Global Breast Cancer Survival: Estimated Impact of Scaling Up Access to Treatment/Imaging Modalities and Quality of Care

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In a study reported in The Lancet Oncology, Ward et al estimated the improvements in global overall survival for female breast cancer that could be achieved via increased availability of treatment and imaging modalities, as well as improvements in quality of care.

Study Details

The study used a microsimulation model of global breast cancer survival that accounted for availability and stage-specific survival impact of:

  • Treatment modalities including chemotherapy, radiotherapy, surgery, and targeted therapy
  • Imaging modalities including ultrasound, x-ray, computed tomography (CT), magnetic resonance imaging, positron-emission tomography, and single-photon emission CT
  • Quality of cancer care.

Five-year survival for women with newly diagnosed breast cancer in 200 countries and territories in 2018 was estimated, with the model being calibrated to data on 5-year net breast cancer survival in 2010 to 2014 from the CONCORD-3 study; this study, published in 2018, reported data on 5-year net survival estimates for breast cancer from countries around the world.  

The potential impact on survival of scaling up the treatment and imaging modalities and quality of care to the mean level of high-income countries was analyzed, with 1,000 simulations being performed for each scale-up element. The data are reported as means and 95% uncertainty intervals (UIs) for all model outcomes.

Key Findings

The overall estimated global 5-year net survival for women diagnosed with breast cancer in 2018 was 67.9% (95% UI = 62.9%–73.4%), including 3.5% (95% UI =0.4%–10.0%) in low-income countries and 87.0% (95% UI = 85.6%–88.4%) in high-income countries.

Among individual treatment modalities, the largest increase in global 5-year survival was estimated to occur with scaling up access to surgery, yielding an additional 2.7% (95% UI = 0.4%–8.3%). Among individual imaging modalities, the largest increase was associated with scaling up of CT, yielding an additional 0.5% (95% UI = 0.0%–2.0%).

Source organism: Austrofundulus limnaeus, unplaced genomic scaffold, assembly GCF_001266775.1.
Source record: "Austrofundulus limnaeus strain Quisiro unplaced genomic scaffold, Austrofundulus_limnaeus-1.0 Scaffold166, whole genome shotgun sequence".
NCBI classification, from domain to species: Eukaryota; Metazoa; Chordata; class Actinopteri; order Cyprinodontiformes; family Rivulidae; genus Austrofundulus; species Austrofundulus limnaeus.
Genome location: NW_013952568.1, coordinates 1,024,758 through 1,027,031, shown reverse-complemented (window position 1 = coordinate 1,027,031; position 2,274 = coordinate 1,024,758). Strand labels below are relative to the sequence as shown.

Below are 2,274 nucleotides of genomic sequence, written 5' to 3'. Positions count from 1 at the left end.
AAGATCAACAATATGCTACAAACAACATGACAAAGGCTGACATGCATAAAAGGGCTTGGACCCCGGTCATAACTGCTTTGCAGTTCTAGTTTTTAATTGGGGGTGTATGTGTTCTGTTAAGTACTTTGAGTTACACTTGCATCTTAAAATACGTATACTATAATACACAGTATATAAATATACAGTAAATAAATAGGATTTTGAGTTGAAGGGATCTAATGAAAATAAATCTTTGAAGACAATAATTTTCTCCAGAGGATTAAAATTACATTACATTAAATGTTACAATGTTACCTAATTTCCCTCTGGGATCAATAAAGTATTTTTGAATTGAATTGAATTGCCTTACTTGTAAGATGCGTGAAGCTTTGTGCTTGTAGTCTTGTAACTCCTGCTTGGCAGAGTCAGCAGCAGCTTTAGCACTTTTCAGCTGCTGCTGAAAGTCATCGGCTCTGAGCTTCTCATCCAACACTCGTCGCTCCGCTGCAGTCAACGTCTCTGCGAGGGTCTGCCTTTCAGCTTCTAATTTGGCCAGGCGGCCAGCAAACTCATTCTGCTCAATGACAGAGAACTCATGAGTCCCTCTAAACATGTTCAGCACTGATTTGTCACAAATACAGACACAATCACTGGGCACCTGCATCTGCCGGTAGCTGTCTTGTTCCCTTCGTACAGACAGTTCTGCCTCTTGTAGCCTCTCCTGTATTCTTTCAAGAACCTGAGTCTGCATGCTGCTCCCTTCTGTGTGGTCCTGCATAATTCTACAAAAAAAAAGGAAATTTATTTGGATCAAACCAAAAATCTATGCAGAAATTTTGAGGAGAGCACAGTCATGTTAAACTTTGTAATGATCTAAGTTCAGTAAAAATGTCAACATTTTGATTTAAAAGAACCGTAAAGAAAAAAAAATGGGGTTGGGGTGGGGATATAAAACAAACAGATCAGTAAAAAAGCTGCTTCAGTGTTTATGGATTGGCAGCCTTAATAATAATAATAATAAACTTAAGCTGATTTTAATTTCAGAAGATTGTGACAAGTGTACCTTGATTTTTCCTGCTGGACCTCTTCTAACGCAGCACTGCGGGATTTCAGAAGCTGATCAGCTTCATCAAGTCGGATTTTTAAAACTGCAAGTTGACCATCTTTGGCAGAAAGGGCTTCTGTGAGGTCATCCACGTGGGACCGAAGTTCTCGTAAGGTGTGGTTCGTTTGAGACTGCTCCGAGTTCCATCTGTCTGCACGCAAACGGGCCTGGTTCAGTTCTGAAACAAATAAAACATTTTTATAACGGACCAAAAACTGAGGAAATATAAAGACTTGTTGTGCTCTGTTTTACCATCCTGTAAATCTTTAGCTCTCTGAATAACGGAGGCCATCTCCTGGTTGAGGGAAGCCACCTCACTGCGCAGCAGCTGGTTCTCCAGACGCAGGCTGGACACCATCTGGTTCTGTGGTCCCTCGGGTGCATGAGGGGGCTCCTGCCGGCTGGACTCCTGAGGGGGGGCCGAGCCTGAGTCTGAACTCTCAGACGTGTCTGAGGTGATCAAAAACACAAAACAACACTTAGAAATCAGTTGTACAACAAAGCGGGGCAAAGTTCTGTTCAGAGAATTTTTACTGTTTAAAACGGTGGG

Scaling up of surgery, chemotherapy, radiotherapy, ultrasound, and x-ray was estimated to increase global 5-year net survival to 75.6% (95% UI = 70.6%–79.4%); 5-year net survival in low-income countries was estimated to improve from 3.5% to 28.6% (95% UI = 4.9%–60.1%). Adding improvements in quality of care to the scaling up of these elements could improve global 5-year net survival to 78.2% (95% UI = 74.9%–80.4%), with improvement in low-income countries going up to 55.3% (95% UI = 42.2%–67.8%).

Comprehensive scale-up of access to all treatment and imaging modalities and concurrent improvement in quality of care could improve global 5-year net survival to as high as 82.3% (95% UI = 79.3%–85.0%).

The investigators concluded, “Comprehensive scale-up of treatment and imaging modalities and improvements in quality of care could improve global 5-year net breast cancer survival by nearly 15 percentage points. Scale-up of traditional modalities and quality-of-care improvements could achieve 70% of these total potential gains, with substantial impact in low- and middle-income countries, providing a more feasible pathway to improving breast cancer survival in these settings even without the benefits of future investments in targeted therapy and advanced imaging.”

Zachary J. Ward, PhD, of the Center for Health Decision Science, Harvard T. H. Chan School of Public Health, is the corresponding author for The Lancet Oncology article.

Disclosure: The study was funded by Harvard T. H. Chan School of Public Health and a National Cancer Institute grant to Memorial Sloan Kettering Cancer Center. For full disclosures of the study authors, visit

The content in this post has not been reviewed by the American Society of Clinical Oncology, Inc. (ASCO®) and does not necessarily reflect the ideas and opinions of ASCO®.